Whitney v. Wells (Majority, with Dissenting)

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Justia Opinion Summary

The Supreme Court dismissed Appellant’s appeal from the circuit court’s denial of his motion for reconsideration of an order that set a partial filing fee of twenty dollars with respect to Appellant’s pro se civil complaint in tort against four persons, holding that the circuit court did not err when it denied the motion for reconsideration.

The circuit court denied Appellant’s request for reconsideration because it was not timely filed pursuant to Ark. R. Civ. P. 60(a). The Supreme Court affirmed, holding that because Appellant did not ask for reconsideration of the circuit court’s order until 155 days after the order had been entered, Appellant’s motion was untimely, and therefore, the circuit court did not err in denying it.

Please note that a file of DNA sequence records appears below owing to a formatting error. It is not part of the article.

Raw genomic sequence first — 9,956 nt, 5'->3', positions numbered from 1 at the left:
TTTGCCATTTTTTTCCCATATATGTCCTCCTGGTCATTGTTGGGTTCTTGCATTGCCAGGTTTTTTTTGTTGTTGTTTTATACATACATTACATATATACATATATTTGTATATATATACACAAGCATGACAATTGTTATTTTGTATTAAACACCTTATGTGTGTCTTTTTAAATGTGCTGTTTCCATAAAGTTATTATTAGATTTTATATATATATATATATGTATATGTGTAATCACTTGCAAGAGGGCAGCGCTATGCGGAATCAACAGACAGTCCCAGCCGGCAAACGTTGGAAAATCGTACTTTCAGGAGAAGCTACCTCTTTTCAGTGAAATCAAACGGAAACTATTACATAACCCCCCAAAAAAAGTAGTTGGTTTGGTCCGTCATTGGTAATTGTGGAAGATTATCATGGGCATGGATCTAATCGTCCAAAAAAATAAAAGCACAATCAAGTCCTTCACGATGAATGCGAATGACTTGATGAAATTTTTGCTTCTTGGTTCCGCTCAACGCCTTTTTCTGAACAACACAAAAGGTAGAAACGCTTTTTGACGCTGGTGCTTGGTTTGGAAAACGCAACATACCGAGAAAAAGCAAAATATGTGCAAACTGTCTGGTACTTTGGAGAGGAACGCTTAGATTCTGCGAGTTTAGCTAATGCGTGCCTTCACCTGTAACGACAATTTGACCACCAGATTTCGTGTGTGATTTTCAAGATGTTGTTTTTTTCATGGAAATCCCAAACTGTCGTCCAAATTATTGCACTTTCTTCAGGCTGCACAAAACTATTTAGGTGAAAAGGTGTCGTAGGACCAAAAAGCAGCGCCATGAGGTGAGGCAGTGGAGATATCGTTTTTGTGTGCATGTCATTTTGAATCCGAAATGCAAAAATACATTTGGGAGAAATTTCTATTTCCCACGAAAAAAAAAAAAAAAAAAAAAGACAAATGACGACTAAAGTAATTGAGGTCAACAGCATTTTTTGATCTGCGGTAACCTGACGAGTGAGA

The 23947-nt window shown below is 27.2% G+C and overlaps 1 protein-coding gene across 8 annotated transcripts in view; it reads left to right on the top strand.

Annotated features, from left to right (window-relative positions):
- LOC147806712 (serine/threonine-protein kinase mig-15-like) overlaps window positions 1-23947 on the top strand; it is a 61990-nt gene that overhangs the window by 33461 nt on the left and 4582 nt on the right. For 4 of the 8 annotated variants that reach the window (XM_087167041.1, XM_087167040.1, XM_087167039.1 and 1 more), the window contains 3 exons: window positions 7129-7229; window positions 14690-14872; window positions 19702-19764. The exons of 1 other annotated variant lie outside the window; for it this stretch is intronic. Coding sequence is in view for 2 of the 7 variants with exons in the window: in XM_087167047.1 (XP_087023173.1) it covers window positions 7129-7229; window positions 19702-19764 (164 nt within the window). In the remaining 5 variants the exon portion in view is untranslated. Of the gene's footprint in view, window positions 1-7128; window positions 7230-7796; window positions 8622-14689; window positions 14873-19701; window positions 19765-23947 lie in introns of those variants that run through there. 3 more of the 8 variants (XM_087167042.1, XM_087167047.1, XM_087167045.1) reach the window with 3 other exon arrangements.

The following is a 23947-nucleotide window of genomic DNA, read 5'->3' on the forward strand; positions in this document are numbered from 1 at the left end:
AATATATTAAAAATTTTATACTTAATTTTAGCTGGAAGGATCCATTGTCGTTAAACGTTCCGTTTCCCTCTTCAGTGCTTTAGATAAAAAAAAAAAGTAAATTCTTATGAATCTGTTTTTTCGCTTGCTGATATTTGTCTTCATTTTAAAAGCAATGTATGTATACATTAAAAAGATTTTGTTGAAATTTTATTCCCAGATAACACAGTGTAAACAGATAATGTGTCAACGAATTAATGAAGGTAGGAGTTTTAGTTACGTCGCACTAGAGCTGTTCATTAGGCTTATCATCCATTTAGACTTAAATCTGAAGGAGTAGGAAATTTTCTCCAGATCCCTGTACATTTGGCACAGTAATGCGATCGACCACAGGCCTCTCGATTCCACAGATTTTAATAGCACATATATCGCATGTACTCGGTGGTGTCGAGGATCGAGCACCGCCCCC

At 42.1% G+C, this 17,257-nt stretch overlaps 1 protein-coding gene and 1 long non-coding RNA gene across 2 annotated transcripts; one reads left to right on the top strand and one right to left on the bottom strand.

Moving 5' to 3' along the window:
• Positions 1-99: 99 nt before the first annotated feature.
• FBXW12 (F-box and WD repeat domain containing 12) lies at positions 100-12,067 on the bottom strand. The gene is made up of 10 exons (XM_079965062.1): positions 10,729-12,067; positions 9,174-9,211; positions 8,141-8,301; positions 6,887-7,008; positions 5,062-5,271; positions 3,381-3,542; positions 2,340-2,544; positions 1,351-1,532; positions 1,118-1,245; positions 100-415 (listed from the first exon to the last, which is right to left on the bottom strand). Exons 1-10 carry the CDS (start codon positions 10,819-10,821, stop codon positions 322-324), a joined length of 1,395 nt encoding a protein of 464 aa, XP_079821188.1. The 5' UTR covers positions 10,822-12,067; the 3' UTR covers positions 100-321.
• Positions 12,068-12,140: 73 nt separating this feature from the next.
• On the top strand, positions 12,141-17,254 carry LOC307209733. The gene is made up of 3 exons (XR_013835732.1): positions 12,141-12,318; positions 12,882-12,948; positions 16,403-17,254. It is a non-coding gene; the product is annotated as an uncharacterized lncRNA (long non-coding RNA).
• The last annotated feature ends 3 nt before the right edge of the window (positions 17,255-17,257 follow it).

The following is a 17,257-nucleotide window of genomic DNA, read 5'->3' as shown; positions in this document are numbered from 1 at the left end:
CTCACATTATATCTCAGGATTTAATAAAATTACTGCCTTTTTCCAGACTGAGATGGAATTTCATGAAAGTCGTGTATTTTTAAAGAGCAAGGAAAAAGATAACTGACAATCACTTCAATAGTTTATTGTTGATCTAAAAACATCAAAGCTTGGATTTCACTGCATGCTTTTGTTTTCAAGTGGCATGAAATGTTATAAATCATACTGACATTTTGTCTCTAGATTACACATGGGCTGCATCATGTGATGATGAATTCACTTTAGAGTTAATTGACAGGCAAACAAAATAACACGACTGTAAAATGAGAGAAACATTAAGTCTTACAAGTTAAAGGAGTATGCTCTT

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Cite as 2018 Ark. 371 SUPREME COURT OF ARKANSAS. No. CV-18-391 JAMES E. WHITNEY Opinion Delivered December 20, 2018 APPELLANT V. WELLS, GAYDEN, LLOYD, AND BROOKS APPELLEES PRO SE NOTICE AND ADVISEMENT (MOTION TO FILE NONCONFORMING BRIEF) [LINCOLN COUNTY CIRCUIT COURT, NO. 40CV-17-112] APPEAL DISMISSED; MOTION MOOT. JOHN DAN KEMP, Chief Justice Appellant James E. Whitney appeals the denial by the circuit court of his motion for reconsideration of an order that set a partial filing fee of $20 with respect to Whitney’s pro se civil complaint in tort against four persons. Now before us is Whitney’s motion entitled “Notice and Advisement” in which he seeks leave to file a brief on appeal that does not conform to the rules of this court. Because it is clear from the record that the circuit court did not err when it denied the motion for reconsideration, we dismiss the appeal. The motion to file a nonconforming brief is moot. The order setting the initial filing fee was entered on October 24, 2017. Whitney did not file his request for reconsideration until March 28, 2018. The circuit court denied the request because it was not timely filed pursuant to Rule 60(a) of the Arkansas Rules of Civil Procedure (2017). Rule 60(a) allows a party to an action to file a motion for the court to modify or vacate a judgment, order, or decree in a civil action to correct errors or mistakes or to prevent the miscarriage of justice. Gonder v. Kelley, 2017 Ark. 239, reh’g denied (Sept. 14, 2017). The motion must be filed within ninety days of the date the judgment, order, or decree was entered, unless the error was a clerical error that may be corrected at any time under Rule 60(b). Id. A true clerical error is “essentially one that arises not from an exercise of the court’s judicial discretion but from a mistake on the part of its officers (or perhaps someone else).” Francis v. Protective Life Ins. Co., 371 Ark. 285, 293, 265 S.W.3d 117, 123 (2007). Whitney did not ask for reconsideration of the October 24, 2017 order until 155 days after the order had been entered. His motion fell under that part of Rule 60 that allows a court to modify or correct an order to prevent a miscarriage of justice. Accordingly, Whitney’s motion was untimely, and the circuit court was not wrong to deny it. Appeal dismissed; motion moot. HART, J., dissents. JOSEPHINE LINKER HART, Justice, dissenting. I dissent for the reasons set out in my dissenting opinion in Whitney v. Cruce, 2018 Ark. 373, ___ S.W.3d ___ (Hart, J. dissenting). 2